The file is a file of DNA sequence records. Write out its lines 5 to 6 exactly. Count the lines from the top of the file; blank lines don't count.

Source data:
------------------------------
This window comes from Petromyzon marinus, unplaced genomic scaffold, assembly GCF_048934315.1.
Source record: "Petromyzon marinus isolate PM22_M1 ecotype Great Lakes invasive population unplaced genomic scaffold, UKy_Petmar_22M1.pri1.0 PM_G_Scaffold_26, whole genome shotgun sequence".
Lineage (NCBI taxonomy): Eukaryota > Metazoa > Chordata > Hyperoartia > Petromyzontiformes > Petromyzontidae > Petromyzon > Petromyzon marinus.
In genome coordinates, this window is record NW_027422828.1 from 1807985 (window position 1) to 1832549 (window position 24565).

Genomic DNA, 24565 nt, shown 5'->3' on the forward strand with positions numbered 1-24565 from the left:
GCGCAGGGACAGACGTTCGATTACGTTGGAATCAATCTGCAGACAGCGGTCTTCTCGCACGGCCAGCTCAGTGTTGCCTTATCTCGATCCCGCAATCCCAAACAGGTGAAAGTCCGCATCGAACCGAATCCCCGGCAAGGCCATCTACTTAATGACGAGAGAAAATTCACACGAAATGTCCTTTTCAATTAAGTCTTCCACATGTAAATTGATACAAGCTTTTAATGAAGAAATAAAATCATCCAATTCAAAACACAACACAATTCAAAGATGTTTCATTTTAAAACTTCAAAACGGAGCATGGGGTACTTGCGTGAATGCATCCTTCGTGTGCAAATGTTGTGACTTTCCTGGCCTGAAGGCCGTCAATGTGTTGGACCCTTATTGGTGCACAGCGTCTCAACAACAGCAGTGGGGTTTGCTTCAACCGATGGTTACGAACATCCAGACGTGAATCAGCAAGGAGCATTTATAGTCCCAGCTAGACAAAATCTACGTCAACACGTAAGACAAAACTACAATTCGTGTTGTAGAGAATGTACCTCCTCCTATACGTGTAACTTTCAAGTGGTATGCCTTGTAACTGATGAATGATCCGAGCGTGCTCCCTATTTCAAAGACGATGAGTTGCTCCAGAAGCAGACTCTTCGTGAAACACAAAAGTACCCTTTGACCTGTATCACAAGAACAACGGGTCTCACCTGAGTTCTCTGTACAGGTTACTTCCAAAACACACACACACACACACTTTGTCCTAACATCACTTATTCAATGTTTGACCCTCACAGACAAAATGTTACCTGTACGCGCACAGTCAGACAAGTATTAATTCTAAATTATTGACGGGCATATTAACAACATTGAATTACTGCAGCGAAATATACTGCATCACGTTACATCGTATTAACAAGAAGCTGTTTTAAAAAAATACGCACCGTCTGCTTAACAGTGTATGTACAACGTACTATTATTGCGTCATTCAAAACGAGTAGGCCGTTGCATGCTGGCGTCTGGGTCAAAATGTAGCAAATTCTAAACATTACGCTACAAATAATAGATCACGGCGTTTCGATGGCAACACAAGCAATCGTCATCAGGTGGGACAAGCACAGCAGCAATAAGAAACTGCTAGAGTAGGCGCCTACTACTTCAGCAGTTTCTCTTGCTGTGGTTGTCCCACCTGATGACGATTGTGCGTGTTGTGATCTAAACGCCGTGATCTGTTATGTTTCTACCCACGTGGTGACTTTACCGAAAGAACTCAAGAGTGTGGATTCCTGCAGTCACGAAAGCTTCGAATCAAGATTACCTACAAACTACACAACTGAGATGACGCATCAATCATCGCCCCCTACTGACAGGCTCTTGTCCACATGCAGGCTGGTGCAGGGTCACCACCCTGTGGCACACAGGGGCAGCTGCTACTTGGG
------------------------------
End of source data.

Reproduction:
Genomic DNA, 24565 nt, shown 5'->3' on the forward strand with positions numbered 1-24565 from the left:
GCGCAGGGACAGACGTTCGATTACGTTGGAATCAATCTGCAGACAGCGGTCTTCTCGCACGGCCAGCTCAGTGTTGCCTTATCTCGATCCCGCAATCCCAAACAGGTGAAAGTCCGCATCGAACCGAATCCCCGGCAAGGCCATCTACTTAATGACGAGAGAAAATTCACACGAAATGTCCTTTTCAATTAAGTCTTCCACATGTAAATTGATACAAGCTTTTAATGAAGAAATAAAATCATCCAATTCAAAACACAACACAATTCAAAGATGTTTCATTTTAAAACTTCAAAACGGAGCATGGGGTACTTGCGTGAATGCATCCTTCGTGTGCAAATGTTGTGACTTTCCTGGCCTGAAGGCCGTCAATGTGTTGGACCCTTATTGGTGCACAGCGTCTCAACAACAGCAGTGGGGTTTGCTTCAACCGATGGTTACGAACATCCAGACGTGAATCAGCAAGGAGCATTTATAGTCCCAGCTAGACAAAATCTACGTCAACACGTAAGACAAAACTACAATTCGTGTTGTAGAGAATGTACCTCCTCCTATACGTGTAACTTTCAAGTGGTATGCCTTGTAACTGATGAATGATCCGAGCGTGCTCCCTATTTCAAAGACGATGAGTTGCTCCAGAAGCAGACTCTTCGTGAAACACAAAAGTACCCTTTGACCTGTATCACAAGAACAACGGGTCTCACCTGAGTTCTCTGTACAGGTTACTTCCAAAACACACACACACACACACTTTGTCCTAACATCACTTATTCAATGTTTGACCCTCACAGACAAAATGTTACCTGTACGCGCACAGTCAGACAAGTATTAATTCTAAATTATTGACGGGCATATTAACAACATTGAATTACTGCAGCGAAATATACTGCATCACGTTACATCGTATTAACAAGAAGCTGTTTTAAAAAAATACGCACCGTCTGCTTAACAGTGTATGTACAACGTACTATTATTGCGTCATTCAAAACGAGTAGGCCGTTGCATGCTGGCGTCTGGGTCAAAATGTAGCAAATTCTAAACATTACGCTACAAATAATAGATCACGGCGTTTCGATGGCAACACAAGCAATCGTCATCAGGTGGGACAAGCACAGCAGCAATAAGAAACTGCTAGAGTAGGCGCCTACTACTTCAGCAGTTTCTCTTGCTGTGGTTGTCCCACCTGATGACGATTGTGCGTGTTGTGATCTAAACGCCGTGATCTGTTATGTTTCTACCCACGTGGTGACTTTACCGAAAGAACTCAAGAGTGTGGATTCCTGCAGTCACGAAAGCTTCGAATCAAGATTACCTACAAACTACACAACTGAGATGACGCATCAATCATCGCCCCCTACTGACAGGCTCTTGTCCACATGCAGGCTGGTGCAGGGTCACCACCCTGTGGCACACAGGGGCAGCTGCTACTTGGG